From left, Lt. Gov Matt Pinnell, Rebekah Williams-emcee, who said, “Lt. Gov Pennell is a great supporter and friend to Oklahoma Aging Communities and Programs,” and Amanda Williams, Oklahoma State Council on Aging and Adult Protective Services Appointee.
Rep. Nicole Miller, R-Edmond, discusses House Bills 2747 and 2753 she authored to allow the Oklahoma government to further protect its vulnerable senior citizens.

Story by Darl Devault, Contributing Editor

In late February, more than 300 senior citizens gathered at the Oklahoma State Capitol for Senior Day, an annual event where seniors can meet their elected representatives and discuss issues affecting the aging population in the state. This event is a crucial platform for seniors to have their voices heard, and this year’s gathering was no exception.
Lt. Gov. Matt Pinnell was among the elected representatives who addressed the seniors gathered in the House Chambers. He emphasized the need for quality opportunities for seniors to socialize and pointed to Oklahoma’s many state parks as the ideal place. Pinnell’s comments highlight the importance of promoting social connections and community engagement among seniors, which can significantly benefit their health and well-being.
Additionally, Pinnell spoke about the unique nature of Oklahoma’s tourism industry, which he described as more organic than many other states. He cited Oklahoma’s rich history and heritage, including its Native American culture and the famous Chisholm Trail and Route 66, as major tourist draws. Pinnell’s remarks underscore the importance of promoting and preserving Oklahoma’s cultural heritage for tourism and the benefit of the state’s residents, including seniors.
The Southern Oklahoma Development Association Ombudsman Supervisor and Systems Advocate Rebekah Williams served as the emcee for the House Chambers proceedings in her duties with its Area Agency on Aging. Several times in an hour and a half of addressing senior needs, she expressed the importance of getting back to the important agenda since COVID-19 had interrupted the annual event for three years. “What an amazing sight to see beautiful Oklahoma seniors in the House Chambers, Williams said. “It was wonderful for all of us to be together again, a true blessing to my soul.”
Another elected representative who addressed the seniors at Senior Day was Speaker of the House Rep. Charles McCall, R-Atoka, who is the longest-serving speaker in state history, now in his fourth term. He spoke about current bills being discussed in the state House and Senate and other issues facing Oklahoma. McCall’s comments highlight the significance of the legislative process in addressing the concerns of seniors and other constituents.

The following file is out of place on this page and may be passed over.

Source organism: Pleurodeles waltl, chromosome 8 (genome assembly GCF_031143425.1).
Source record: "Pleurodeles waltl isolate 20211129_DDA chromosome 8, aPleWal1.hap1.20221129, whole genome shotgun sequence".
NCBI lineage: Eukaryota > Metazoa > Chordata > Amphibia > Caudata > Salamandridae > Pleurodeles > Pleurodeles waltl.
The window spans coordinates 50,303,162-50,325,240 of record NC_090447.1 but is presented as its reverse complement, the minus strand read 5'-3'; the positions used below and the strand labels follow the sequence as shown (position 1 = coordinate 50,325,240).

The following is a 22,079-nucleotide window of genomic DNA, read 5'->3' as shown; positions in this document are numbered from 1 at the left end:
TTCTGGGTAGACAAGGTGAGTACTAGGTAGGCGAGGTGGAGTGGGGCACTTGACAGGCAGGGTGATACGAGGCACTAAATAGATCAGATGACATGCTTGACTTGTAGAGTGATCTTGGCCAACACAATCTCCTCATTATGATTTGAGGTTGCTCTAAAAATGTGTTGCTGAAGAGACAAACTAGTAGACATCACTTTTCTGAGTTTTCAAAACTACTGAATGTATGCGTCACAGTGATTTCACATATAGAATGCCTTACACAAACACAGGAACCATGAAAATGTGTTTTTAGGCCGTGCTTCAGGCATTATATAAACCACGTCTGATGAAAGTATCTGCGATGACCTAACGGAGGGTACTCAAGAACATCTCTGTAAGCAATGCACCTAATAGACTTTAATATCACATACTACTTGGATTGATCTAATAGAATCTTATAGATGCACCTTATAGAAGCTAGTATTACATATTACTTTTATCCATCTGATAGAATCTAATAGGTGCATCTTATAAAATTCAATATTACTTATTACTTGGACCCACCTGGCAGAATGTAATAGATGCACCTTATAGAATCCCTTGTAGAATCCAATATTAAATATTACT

Rep. Nicole Miller, R-Edmond, discussed two bills she was working to have enacted into law related to elder care. The first, House Bill 2753, would create the Vulnerable Adult Abuse, Neglect and Exploitation Registry, a searchable database requested by the Oklahoma Silver-Haired Legislature. This registry would include the names and identifiable information of people convicted of abuse, neglect, or exploitation of a vulnerable adult. Miller noted that the bill was supported by the Oklahoma Alliance on Aging, the Oklahoma State Council on Aging, and the American Association of Retired Persons (AARP) Oklahoma.
Miller also discussed House Bill 2747, which would create the Office of Alzheimer’s Disease and Related Dementia Resource Coordination within the State Department of Health. This office would provide statewide coordination, service system development, and information on education, support, and other available services for people with Alzheimer’s or loved ones with the disease. Miller worked with the Alzheimer’s Association to create the bill, which she said marks the start of implementing the State Plan on Alzheimer’s created in 2008.
HB2747 would also establish the Alzheimer’s Disease & Related Dementia Research Fund and the Dementia Caregiver Support Group & Education Program Development Fund to distribute grants as approved by awards committees.
“Oklahoma has had a state plan on Alzheimer’s for 15 years, and while progress has been made to address the programmatic and policy needs, there’s more work to be done,” Miller said. “Government must protect our vulnerable citizens, and sadly that sometimes includes our seniors who are at risk of being taken advantage of or suffer from memory loss.”
Newly appointed in January, Deborah Shropshire, M.D., Oklahoma Department of Human Services’ executive director addressed the department’s State Plan on Aging. As the first woman OKDHS director, she told the seniors of her commitment to ensuring senior citizens can age well in Oklahoma.
Several speakers said senior issues have been a significant focal point during the early stages of the legislative session, and recent bills regarding seniors have been focused on the quality of care in senior centers. The new legislation is trying to ensure that as many seniors as possible are proud of the facilities they live in.
“It was important that seniors visited their legislators in their offices and met their staff to make specific recommendations for improving services at long-term care facilities,” said Trish Emig, president of the Oklahoma Silver Haired Legislature Alumni Association. “This included nursing homes, assisted living and similar adult care homes and seeking more funding and support for other vital services for Oklahoma seniors.”